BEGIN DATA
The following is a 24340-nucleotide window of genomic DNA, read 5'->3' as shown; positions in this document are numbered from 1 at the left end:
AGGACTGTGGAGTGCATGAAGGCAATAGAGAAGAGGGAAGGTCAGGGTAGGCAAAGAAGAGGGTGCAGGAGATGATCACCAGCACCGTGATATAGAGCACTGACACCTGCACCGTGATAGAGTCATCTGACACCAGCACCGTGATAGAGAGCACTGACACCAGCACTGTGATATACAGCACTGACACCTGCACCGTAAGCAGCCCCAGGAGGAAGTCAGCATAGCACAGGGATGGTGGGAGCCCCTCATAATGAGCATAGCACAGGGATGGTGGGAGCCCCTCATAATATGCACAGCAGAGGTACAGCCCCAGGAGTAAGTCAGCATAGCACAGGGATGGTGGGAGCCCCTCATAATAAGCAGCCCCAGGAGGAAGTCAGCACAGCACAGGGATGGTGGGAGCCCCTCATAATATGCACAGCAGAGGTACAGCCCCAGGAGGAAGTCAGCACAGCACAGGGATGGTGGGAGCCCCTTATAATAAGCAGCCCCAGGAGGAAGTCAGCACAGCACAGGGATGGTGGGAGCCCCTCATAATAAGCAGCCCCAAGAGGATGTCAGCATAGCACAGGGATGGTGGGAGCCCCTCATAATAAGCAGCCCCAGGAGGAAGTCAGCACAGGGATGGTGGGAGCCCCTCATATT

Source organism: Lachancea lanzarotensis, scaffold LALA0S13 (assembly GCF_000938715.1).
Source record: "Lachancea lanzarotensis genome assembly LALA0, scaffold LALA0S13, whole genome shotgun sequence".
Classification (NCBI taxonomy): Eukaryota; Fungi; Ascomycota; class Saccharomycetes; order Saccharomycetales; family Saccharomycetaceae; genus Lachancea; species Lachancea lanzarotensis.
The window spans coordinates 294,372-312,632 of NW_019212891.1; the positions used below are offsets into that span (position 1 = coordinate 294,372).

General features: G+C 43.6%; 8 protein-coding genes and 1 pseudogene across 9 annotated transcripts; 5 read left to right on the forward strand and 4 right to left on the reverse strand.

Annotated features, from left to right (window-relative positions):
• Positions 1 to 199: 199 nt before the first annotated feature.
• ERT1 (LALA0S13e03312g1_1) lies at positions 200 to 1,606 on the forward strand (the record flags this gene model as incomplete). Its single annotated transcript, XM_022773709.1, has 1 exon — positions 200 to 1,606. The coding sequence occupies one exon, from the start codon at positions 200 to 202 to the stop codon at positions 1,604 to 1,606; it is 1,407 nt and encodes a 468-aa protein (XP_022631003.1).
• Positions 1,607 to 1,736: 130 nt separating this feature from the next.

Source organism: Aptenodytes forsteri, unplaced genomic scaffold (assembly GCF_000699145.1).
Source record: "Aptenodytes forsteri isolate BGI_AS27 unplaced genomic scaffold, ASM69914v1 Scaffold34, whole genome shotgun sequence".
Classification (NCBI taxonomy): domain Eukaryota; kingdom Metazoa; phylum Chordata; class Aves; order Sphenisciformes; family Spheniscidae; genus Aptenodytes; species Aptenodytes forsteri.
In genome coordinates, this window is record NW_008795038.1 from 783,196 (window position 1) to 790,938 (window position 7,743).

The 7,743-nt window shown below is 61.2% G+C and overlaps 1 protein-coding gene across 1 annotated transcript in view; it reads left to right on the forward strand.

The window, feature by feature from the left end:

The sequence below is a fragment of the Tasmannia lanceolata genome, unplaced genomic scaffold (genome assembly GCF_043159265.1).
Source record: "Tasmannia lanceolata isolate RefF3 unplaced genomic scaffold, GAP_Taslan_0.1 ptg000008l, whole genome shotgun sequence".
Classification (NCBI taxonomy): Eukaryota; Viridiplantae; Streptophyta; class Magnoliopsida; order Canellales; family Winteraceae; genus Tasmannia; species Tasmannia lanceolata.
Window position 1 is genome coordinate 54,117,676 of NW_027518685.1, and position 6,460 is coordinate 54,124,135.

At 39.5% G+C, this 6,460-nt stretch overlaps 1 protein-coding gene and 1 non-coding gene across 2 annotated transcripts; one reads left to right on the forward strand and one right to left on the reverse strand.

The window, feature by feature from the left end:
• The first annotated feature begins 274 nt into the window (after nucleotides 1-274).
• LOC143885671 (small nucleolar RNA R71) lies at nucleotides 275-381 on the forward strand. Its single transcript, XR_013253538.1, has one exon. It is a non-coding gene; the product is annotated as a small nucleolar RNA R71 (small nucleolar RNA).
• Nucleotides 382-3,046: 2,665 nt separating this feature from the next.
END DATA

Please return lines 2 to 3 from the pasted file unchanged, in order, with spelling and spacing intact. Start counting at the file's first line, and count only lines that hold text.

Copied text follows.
AGGACTGTGGAGTGCATGAAGGCAATAGAGAAGAGGGAAGGTCAGGGTAGGCAAAGAAGAGGGTGCAGGAGATGATCACCAGCACCGTGATATAGAGCACTGACACCTGCACCGTGATAGAGTCATCTGACACCAGCACCGTGATAGAGAGCACTGACACCAGCACTGTGATATACAGCACTGACACCTGCACCGTAAGCAGCCCCAGGAGGAAGTCAGCATAGCACAGGGATGGTGGGAGCCCCTCATAATGAGCATAGCACAGGGATGGTGGGAGCCCCTCATAATATGCACAGCAGAGGTACAGCCCCAGGAGTAAGTCAGCATAGCACAGGGATGGTGGGAGCCCCTCATAATAAGCAGCCCCAGGAGGAAGTCAGCACAGCACAGGGATGGTGGGAGCCCCTCATAATATGCACAGCAGAGGTACAGCCCCAGGAGGAAGTCAGCACAGCACAGGGATGGTGGGAGCCCCTTATAATAAGCAGCCCCAGGAGGAAGTCAGCACAGCACAGGGATGGTGGGAGCCCCTCATAATAAGCAGCCCCAAGAGGATGTCAGCATAGCACAGGGATGGTGGGAGCCCCTCATAATAAGCAGCCCCAGGAGGAAGTCAGCACAGGGATGGTGGGAGCCCCTCATATT

Source organism: Lachancea lanzarotensis, scaffold LALA0S13 (assembly GCF_000938715.1).